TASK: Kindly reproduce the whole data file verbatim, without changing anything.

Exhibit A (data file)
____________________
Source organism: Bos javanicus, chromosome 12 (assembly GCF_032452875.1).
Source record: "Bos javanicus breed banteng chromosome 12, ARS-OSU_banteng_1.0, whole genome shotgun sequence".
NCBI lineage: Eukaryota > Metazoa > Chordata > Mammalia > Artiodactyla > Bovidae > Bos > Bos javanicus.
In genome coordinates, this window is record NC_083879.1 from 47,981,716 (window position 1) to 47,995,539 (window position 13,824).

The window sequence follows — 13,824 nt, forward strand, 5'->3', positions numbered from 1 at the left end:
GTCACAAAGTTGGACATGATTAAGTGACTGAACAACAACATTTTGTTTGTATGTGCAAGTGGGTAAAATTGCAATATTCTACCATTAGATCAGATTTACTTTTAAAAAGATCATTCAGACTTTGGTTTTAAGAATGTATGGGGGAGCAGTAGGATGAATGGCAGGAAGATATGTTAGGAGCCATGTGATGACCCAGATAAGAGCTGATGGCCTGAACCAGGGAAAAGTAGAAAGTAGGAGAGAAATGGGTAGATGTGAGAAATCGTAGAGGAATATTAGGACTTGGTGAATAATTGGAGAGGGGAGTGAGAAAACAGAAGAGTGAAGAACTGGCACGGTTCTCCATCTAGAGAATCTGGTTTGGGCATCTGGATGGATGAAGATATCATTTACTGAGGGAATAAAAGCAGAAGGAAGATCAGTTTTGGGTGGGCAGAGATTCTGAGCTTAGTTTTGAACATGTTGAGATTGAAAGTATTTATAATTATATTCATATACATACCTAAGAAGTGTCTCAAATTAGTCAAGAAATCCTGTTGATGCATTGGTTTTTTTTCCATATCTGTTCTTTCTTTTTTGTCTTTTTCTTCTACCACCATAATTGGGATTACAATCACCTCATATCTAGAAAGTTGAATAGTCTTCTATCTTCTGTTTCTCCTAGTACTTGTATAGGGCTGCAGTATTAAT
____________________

Source organism: Bos javanicus, chromosome 12 (assembly GCF_032452875.1).
Source record: "Bos javanicus breed banteng chromosome 12, ARS-OSU_banteng_1.0, whole genome shotgun sequence".
NCBI lineage: Eukaryota > Metazoa > Chordata > Mammalia > Artiodactyla > Bovidae > Bos > Bos javanicus.
In genome coordinates, this window is record NC_083879.1 from 47,981,716 (window position 1) to 47,995,539 (window position 13,824).

The window sequence follows — 13,824 nt, forward strand, 5'->3', positions numbered from 1 at the left end:
GTCACAAAGTTGGACATGATTAAGTGACTGAACAACAACATTTTGTTTGTATGTGCAAGTGGGTAAAATTGCAATATTCTACCATTAGATCAGATTTACTTTTAAAAAGATCATTCAGACTTTGGTTTTAAGAATGTATGGGGGAGCAGTAGGATGAATGGCAGGAAGATATGTTAGGAGCCATGTGATGACCCAGATAAGAGCTGATGGCCTGAACCAGGGAAAAGTAGAAAGTAGGAGAGAAATGGGTAGATGTGAGAAATCGTAGAGGAATATTAGGACTTGGTGAATAATTGGAGAGGGGAGTGAGAAAACAGAAGAGTGAAGAACTGGCACGGTTCTCCATCTAGAGAATCTGGTTTGGGCATCTGGATGGATGAAGATATCATTTACTGAGGGAATAAAAGCAGAAGGAAGATCAGTTTTGGGTGGGCAGAGATTCTGAGCTTAGTTTTGAACATGTTGAGATTGAAAGTATTTATAATTATATTCATATACATACCTAAGAAGTGTCTCAAATTAGTCAAGAAATCCTGTTGATGCATTGGTTTTTTTTCCATATCTGTTCTTTCTTTTTTGTCTTTTTCTTCTACCACCATAATTGGGATTACAATCACCTCATATCTAGAAAGTTGAATAGTCTTCTATCTTCTGTTTCTCCTAGTACTTGTATAGGGCTGCAGTATTAAT